What do you mean when you talk about making disciples? Or what is a disciple? These are questions asked of us on numerous occasions. These are reasonable questions because of the different connotations surrounding the concept of discipleship. The tendency is to respond simplistically by saying that everyone knows what a disciple is and what disciple making really involves. However, if we read the trends and listen to those most identified with disciple making, we realize that these are legitimate questions and should not be taken lightly. After all, the command to make disciples is among the last words that our risen Lord spoke before he ascended back into heaven.
A disciple is a “pupil” or a “learner,” a “follower;” one with definite commitment. I generally define a disciple as “someone who is being taught and consequently accepts a set of beliefs, embracing a wholistic, total, and intentional approach to life based on those teachings.”
There are many definitions but a correct one will include baptism and teaching because that is the way the Lord described it.
“All authority in heaven and on earth has been given to me. Go therefore and make disciples of all nations, baptizing them in the name of the Father and of the Son and of the Holy Spirit, teaching them to observe all that I have commanded you.” (Matthew 28:18-20).
We have to understand this commission of our Lord in the context of his Word. The Lord never teaches us or enables others to teach us simply to convey information or to give us certain knowledge about things, at least as ends in themselves. When the Lord teaches us, and this is true throughout Scripture, he teaches us in order that we might believe, learn, and obey. He teaches us to do the things that his disciples are supposed to do.
The above definition of a disciple attempts to convey that a disciple is someone being transformed by the “renewing of the mind,” and obeying the things the Lord teaches us. The commission in Matthew 28, contrary to much “misemphasis,” is to make disciples. Its main focus is not about what we call home missions and world missions, it is about making disciples and how do we make disciples. The going part of the commission, which we generally refer to as the mission aspect, simply tells us where making disciples is to be done-at home and abroad. Jesus tells us that we make disciples by baptizing in name of the Triune God, Father, Son, and Holy Spirit, and by teaching and educating God’s people in all the things he has commanded.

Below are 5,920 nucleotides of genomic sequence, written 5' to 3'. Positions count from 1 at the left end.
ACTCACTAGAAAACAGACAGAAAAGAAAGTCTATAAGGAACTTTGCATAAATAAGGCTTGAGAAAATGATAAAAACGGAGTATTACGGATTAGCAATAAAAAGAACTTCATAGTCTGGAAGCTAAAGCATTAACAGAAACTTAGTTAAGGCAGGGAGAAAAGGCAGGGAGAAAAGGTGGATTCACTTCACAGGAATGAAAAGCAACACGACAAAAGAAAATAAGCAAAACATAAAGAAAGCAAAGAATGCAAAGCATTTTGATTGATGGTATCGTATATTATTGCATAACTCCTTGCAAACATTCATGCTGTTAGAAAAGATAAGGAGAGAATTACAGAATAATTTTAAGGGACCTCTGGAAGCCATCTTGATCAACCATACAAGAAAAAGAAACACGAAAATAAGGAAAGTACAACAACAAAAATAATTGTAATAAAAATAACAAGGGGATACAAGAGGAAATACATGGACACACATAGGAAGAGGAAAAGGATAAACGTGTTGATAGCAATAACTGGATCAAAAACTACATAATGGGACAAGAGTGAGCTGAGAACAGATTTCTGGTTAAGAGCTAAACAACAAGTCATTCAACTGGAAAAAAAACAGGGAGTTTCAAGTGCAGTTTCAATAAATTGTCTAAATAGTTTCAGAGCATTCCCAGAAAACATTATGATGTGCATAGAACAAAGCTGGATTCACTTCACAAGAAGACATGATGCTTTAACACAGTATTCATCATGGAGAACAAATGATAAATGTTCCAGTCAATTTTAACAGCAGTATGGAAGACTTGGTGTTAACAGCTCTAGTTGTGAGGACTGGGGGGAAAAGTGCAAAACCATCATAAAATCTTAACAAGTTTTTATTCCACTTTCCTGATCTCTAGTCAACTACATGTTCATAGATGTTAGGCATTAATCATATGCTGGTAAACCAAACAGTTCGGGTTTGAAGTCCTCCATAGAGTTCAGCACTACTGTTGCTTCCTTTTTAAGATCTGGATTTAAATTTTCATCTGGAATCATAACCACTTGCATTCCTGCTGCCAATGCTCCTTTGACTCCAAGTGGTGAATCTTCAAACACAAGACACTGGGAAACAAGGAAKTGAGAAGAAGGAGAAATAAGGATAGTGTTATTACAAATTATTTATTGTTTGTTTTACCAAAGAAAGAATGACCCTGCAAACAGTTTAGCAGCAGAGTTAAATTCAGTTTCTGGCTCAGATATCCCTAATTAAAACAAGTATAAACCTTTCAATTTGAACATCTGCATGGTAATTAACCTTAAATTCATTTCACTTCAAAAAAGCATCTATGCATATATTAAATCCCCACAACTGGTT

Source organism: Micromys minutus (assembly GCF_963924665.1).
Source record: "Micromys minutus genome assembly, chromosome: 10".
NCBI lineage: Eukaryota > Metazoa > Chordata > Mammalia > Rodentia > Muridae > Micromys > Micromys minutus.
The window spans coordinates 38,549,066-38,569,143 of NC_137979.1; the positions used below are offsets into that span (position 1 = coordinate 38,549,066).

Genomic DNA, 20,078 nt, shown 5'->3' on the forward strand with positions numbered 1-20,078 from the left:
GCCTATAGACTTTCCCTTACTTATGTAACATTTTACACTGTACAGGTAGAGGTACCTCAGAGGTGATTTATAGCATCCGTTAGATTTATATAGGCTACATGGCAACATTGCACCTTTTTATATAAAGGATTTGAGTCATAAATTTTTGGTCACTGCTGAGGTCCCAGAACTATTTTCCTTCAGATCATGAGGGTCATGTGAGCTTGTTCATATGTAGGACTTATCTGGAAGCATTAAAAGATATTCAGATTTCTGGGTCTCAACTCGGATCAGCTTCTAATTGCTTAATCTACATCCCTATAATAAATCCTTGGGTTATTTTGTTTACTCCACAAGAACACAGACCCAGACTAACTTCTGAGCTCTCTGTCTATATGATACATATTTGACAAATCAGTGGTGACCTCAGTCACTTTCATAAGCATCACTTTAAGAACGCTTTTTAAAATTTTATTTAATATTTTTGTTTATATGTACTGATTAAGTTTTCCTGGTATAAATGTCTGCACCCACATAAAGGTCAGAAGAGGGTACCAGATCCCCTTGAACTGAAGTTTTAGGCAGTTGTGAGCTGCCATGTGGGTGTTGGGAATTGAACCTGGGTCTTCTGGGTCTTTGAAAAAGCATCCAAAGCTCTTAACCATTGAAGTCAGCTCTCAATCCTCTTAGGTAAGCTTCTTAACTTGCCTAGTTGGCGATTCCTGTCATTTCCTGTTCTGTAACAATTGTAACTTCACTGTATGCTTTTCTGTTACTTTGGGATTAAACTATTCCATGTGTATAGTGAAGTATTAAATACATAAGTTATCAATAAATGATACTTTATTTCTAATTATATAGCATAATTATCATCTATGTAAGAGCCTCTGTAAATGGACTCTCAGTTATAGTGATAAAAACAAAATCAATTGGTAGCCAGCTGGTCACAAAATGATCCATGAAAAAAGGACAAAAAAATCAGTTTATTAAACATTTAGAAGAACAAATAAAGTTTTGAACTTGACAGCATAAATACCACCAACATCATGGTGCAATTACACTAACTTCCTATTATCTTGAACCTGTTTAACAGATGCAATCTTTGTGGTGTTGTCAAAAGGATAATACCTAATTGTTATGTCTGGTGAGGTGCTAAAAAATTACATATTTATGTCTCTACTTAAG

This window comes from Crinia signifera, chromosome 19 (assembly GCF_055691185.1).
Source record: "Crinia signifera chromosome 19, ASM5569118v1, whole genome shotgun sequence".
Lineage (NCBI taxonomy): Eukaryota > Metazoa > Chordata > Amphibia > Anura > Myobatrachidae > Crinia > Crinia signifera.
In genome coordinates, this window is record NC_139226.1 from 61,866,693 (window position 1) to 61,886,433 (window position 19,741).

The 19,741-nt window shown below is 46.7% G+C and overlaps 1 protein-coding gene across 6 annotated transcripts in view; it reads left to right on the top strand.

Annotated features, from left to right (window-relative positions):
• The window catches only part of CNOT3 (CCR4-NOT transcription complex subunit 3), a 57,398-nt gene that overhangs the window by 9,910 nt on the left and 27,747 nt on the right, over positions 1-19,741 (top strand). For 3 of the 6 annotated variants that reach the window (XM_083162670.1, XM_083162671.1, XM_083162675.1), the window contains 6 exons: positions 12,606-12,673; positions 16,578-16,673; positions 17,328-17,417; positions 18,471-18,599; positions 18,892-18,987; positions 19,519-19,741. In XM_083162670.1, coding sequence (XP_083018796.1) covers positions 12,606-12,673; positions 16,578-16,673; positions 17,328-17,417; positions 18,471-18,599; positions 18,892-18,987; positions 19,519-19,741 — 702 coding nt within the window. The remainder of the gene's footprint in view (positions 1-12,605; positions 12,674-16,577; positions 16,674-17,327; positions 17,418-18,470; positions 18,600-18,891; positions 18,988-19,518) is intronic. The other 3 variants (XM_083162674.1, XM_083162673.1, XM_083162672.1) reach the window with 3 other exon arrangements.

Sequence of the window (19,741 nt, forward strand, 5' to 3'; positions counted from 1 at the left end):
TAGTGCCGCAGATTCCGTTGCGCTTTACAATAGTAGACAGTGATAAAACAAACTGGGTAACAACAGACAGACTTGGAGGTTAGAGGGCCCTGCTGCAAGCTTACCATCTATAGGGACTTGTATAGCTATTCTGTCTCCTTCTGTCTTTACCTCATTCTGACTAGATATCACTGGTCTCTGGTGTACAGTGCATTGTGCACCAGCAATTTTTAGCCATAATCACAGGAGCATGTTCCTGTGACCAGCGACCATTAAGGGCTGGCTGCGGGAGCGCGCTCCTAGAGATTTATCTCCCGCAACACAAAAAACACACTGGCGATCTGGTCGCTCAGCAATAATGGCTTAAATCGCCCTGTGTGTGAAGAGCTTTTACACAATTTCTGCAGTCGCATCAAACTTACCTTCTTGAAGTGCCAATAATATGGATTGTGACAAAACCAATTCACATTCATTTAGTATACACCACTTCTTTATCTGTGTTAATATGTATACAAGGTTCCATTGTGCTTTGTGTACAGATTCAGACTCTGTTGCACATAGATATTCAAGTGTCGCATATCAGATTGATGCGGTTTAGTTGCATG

When we organized the PCA, we stood together to be “true to the Scriptures, the Reformed faith and the great commission.” That was the motto adopted at the first PCA General Assembly in 1973. There were three equal program committees established from the beginning. Christian education has been a high priority in the PCA from the outset. It has to be, if we take the great commission seriously and its charge to make disciples.
Making disciples is about baptism, and it is about teaching and learning. Often, those who believe they are following the great commission do not understand this. In September of 1999, 450 church leaders from around the world came together representing some 90 Christian denominations and ministries. They met in Eastbourne, England. It was called the International Consultation on Discipleship. Three things were high on that agenda that were the concern of the consultation:
1. ” Many converts to Christianity throughtout the world fall away from faith.”
2. “The church is “marked by a paradox of growth without depth.”